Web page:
Cloud computing is no longer a new idea. But it's still evolving in big ways. Here's a look into the future at the trends that are poised to dominate the way companies tackle cloud computing 2017.
Serverless computing explodes
Amazon Web Services (AWS) Lambda functions have become massively popular with DevOps folks, because Lambda lets you run code without provisioning an entire server.
The result is serverless computing, which means developers no longer have to worry about setting up or managing servers. Instead, they can just upload their code to the cloud and run it.
Lambda is a couple of years old already. It took other cloud vendors some time to follow the AWS lead when it came to serverless computing. But they are starting to catch up -- see Google Cloud Functions, for example -- and this trend is set to continue in 2017, as more cloud hosts follow suit.
Lower costs for the cloud
Another cool thing Lambda lets you do is pay only for the cloud resources you consume when your code is actually running. There is also no need to pay for a virtual server 24/7 in order to host a service that you only use a fraction of that time.
That translates to lower costs for cloud computing. And it's only one of the several forces that helps drive down the amount of money that companies are willing to pay for the cloud.
The ever-decreasing cost of commodity hardware and the availability of platform-as-a-service products that organizations can run on premises instead of in the public cloud are also creating pressure on public cloud providers to lower their prices. So are the next-generation monitoring tools from vendors like Netuitive, which help cloud users analyze costs to assure they get the best bang for their public cloud buck.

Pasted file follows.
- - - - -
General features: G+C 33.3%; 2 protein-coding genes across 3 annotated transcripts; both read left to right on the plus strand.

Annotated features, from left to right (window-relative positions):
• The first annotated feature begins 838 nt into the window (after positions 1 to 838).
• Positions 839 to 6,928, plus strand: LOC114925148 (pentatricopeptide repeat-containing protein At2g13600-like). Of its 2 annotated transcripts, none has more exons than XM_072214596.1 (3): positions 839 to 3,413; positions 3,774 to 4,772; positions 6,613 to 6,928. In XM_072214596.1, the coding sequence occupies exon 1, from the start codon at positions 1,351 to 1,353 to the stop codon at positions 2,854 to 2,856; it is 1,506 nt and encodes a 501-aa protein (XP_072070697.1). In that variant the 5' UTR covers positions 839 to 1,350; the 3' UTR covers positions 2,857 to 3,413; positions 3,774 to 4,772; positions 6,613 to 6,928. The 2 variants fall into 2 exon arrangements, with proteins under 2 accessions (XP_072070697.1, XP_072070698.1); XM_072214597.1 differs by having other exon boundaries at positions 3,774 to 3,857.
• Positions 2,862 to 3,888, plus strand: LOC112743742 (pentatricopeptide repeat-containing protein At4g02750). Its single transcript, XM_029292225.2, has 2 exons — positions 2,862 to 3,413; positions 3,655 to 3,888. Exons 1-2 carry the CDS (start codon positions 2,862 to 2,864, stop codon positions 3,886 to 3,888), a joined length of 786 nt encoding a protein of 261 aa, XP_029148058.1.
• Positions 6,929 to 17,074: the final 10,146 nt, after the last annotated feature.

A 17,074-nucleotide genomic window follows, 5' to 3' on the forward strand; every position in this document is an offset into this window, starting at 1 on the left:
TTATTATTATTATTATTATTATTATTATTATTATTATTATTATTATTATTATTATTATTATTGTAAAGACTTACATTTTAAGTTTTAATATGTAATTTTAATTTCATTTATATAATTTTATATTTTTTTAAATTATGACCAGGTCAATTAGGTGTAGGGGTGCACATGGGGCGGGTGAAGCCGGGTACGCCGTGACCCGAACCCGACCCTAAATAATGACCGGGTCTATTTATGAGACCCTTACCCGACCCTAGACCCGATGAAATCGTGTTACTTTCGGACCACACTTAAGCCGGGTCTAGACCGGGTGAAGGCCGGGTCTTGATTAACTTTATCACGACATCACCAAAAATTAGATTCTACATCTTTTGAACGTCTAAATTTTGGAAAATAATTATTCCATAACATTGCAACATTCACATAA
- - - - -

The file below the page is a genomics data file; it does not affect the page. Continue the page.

All of these changes help explain why AWS reduced the costs of some of its services toward the end of the year 2016. Expect this cloud computing 2017 trend to continue, as hosting providers vie to stay cost-efficient in the eyes of their customers.
More containers move to the cloud
For the first few years after Docker was founded in 2013, setting up and managing containerized infrastructure required a lot of manual work.
Some CaaS options are public cloud services, like Azure Container Service and AWS' EC2 Container Service. Others, such as Rancher and Kontena, can be deployed on private clouds, as well as virtual servers on the public cloud.
The rise of so many cloud-friendly CaaS offers is making the cloud an obvious place to run Docker containers. That means 2017 is likely to see many more containers that run in the cloud.
Cloud analytics matter as much as cloud storage
Low-cost storage services in the cloud have made cloud servers an obvious place to store data.
As we look into the cloud computing 2017 world, however, organizations are looking forward to do more with data than just store it. They also need to make it actionable. For this reason, real-time data analytics based on cloud data are now equally important.
Cloud providers are able to meet this demand by building data analytics platforms, like Spark and Hadoop, into their clouds as software-as-a-service offerings. Vendors who can do the most to deliver not just data storage, but also data analytics through the cloud at a lowest cost, will stand out within the market during the next year.
Security becomes a driver of cloud adoption
Traditionally, security concerns have limited cloud adoption.
But the next generation of security threats is turning this calculus on its head by giving enterprises reasons to move more workloads to the cloud as a way to stay secure.
Consider, for example, the Dyn domain name system distributed denial-of-service (DDoS) attack of October 2016. One way to help mitigate the effect of such an attack is companies move more apps to the public cloud. Ideally, distribute them across multiple clouds so a DDoS intrusion against one instance of an app does not bring down an entire operation.
Since DDoS attacks like the one that affected Dyn are poised to become only more common, the cloud is likely to become more popular among companies that seek to survive security threats they might face in 2017 and beyond.
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